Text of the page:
04-20-2014 01:15 PM - edited 04-20-2014 03:06 PM
Hi, I am posting this question with the idea that this could be 1 of 2 or 3 things, the DC power jack and Windows 7, or a combination of, and would like to know how they are effected individually or in combination in fine detail, and how to fix this issue of freezing, and I can help by giving you back your needed log information on reply.
It ONLY FREEZES because of UNPLUGGING. It never freezes for any other reason but this.
The obvious is that the yellow DC power jack wiggles, and the adapter sometimes slides out because of simply moving the laptop on a bed or something. It just pops out. It does not lose connection while plugged in though. It's not that sensitive of a problem.
One day I unplugged my power supply while I was listening to music. The music froze in garbled pause motion, and the screen froze also. I have experienced this a few dozen times after the fact, and it is an intermittent problem; It doesn't take the first unplug to freeze it, it may be the 5th or 10th time, or that it's been sitting for a few hours and freezes when I unplug it then. Mostly it freezes when it's accidently unplugged. I'll be transferring it from a table to my bed, and it freezes.
Now, could this be caused by any of the following and why?
Windows OS 7
Conflicting power managers (2)
The DC jack
The VIDEO card
Keep in mind that it does not over heat. The battery is old and holds it's charge for less than 5 minutes, but has always been like that.
This is a link talking of the same issue in the 14" T61, but goes into no detail:
Thinkpad T61p 6457-A24, Intel core 2 duo (T7700) 2.4GHz, Intel 120GB SSD 6Gb/s, NVIDIA Quadro FX 570M (256 MB), Windows 7 64 bit Home Premium (6.1, Build 7601), BIOS Ver 1.00PARTTBLx
Display: 1680 x 1050 (32 bit 60 Hz), Integrated RAMDAC, Main driver: nvd3dumx.dll,nvwgf2umx,nvwgf2,
Version 184.108.40.20688, Date 5/31/2012, DDI version 10, Driver model WDDM 1.1
04-20-2014 03:20 PM
I will add that a power manager of some sort was installed just a few days prior to it doing this. I uninstalled it hoping the problem would go away and it has not.
04-21-2014 03:30 PM
It's normal for your system to stutter when the power is interrupted in some cases. If you have a healthy system with lots of resources it can usually switch from AC to DC power while playing audio/video with only a very minor interruption, but if your system is low on resources or has other stability problems it could initiate a crash. The power change interupts what you're doing and changes setting like Screen brightness, power timers, in some cases it can disable certain hardware devices or change them to low-power mode. If your system is running in page-file memory this could cause it to be unresponsive for a few seconds.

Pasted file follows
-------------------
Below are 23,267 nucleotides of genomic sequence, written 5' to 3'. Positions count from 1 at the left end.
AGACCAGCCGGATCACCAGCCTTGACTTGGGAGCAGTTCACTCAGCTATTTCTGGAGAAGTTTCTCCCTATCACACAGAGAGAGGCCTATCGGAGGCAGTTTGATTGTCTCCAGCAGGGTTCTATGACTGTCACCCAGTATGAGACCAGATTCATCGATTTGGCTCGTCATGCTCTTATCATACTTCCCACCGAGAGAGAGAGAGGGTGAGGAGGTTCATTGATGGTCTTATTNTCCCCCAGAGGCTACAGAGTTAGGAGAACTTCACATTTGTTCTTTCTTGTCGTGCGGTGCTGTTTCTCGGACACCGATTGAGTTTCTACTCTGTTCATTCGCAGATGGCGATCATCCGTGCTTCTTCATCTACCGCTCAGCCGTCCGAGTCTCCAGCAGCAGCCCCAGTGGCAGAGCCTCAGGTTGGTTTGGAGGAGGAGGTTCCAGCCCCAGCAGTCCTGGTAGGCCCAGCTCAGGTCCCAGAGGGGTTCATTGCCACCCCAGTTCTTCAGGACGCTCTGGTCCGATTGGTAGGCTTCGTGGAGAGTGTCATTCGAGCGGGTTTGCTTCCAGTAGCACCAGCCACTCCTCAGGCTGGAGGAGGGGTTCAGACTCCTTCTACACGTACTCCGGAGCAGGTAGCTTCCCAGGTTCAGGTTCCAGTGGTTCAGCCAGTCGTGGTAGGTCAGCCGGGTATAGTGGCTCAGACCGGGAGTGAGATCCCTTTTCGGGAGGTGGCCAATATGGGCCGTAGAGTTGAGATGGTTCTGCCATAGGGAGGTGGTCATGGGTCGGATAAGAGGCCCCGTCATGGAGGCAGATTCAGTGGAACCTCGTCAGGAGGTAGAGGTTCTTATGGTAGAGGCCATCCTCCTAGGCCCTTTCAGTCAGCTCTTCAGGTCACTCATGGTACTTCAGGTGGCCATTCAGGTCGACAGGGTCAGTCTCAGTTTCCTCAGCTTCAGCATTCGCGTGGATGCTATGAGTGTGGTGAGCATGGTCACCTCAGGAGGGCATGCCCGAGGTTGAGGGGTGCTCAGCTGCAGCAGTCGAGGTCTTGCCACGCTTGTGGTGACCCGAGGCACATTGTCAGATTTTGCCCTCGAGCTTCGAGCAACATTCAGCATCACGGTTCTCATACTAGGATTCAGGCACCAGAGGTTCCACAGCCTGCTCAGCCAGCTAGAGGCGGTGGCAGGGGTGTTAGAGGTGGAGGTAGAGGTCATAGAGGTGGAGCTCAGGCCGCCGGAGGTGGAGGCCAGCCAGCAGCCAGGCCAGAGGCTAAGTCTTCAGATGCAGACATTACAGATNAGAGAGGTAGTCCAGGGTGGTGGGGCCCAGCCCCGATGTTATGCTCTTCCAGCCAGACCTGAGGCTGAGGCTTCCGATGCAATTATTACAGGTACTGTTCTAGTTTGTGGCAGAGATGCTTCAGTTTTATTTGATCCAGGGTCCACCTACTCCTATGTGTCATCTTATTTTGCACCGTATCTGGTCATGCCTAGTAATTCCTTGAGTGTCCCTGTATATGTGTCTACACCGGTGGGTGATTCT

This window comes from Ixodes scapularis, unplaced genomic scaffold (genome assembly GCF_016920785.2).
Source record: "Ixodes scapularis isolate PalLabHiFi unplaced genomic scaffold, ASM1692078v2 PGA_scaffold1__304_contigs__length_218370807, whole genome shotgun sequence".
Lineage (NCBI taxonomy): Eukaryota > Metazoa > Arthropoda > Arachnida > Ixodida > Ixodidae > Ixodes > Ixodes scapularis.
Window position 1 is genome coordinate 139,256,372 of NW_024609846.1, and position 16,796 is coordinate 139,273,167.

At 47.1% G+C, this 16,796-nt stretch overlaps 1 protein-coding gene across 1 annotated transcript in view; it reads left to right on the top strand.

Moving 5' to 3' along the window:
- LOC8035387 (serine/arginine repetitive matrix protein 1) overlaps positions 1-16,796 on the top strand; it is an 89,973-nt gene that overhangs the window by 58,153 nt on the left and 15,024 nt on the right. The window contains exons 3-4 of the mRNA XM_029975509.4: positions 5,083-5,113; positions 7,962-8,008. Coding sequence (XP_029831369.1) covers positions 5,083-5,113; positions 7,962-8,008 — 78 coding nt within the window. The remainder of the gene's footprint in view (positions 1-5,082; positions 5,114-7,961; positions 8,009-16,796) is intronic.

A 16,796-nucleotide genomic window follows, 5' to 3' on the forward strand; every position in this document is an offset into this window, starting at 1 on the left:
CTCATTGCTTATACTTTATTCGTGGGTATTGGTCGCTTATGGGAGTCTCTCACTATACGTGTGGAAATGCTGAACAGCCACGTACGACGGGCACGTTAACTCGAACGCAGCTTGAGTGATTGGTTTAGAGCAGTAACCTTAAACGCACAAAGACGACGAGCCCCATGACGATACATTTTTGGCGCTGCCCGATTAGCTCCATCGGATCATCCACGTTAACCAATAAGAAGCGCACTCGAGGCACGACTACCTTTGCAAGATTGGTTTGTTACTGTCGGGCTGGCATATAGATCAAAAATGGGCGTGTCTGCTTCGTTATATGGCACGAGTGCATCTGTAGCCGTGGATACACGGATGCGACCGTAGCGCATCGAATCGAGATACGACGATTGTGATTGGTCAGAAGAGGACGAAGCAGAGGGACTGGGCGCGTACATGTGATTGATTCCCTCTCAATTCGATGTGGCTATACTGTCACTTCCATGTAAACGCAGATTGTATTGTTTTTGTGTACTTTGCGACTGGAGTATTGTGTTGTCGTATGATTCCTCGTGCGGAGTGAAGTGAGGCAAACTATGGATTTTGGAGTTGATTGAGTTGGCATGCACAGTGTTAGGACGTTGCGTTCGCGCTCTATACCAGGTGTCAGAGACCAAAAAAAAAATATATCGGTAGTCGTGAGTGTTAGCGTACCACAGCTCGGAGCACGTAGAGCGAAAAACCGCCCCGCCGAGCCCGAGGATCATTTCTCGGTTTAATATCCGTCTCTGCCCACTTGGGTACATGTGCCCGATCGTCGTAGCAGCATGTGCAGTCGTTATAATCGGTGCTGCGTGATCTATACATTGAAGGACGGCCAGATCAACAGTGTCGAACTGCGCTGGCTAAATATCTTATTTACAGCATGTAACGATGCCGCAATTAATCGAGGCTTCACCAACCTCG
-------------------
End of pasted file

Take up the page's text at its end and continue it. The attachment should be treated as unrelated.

I would also not ignore the likelyhood that this is related to your other problem with your GPU. I know you don't want our opinions on that, and I'm fine with that, but the part I think you missed is that you had pretty much diagnosed that problem before you even posted and seemed upset that we connected the dots for you. One of the points you seemed to be missing was that the beep codes you reported proved that it wasn't a software problem so no windows setting will make any difference. What I can tell you from having fixed or helped other members to fix over 100 of these units is that 99.99% of the time when you get those symptoms it's a bad GPU chip, but if that's not conclusive enough for a member I would suggest heating the chip to see if the symptom goes away, if it does, then you've eliminated that 0.01% doubt and you know conclusively that your gpu is fried, so this is why both George and myself told you as much... but you're under no obligation to believe us just as we are under no obligation to help you, but if this topic is just trying to chase other possible causes for your first problem, then you're only wasting your time (in my opinion). You have the right to use your time as you see fit and to ask any questions you like, but I'd suggest if this is indeed the same laptop that you mention to anyone who attempts to help you that at least two members have already told you that the gpu chip has failed.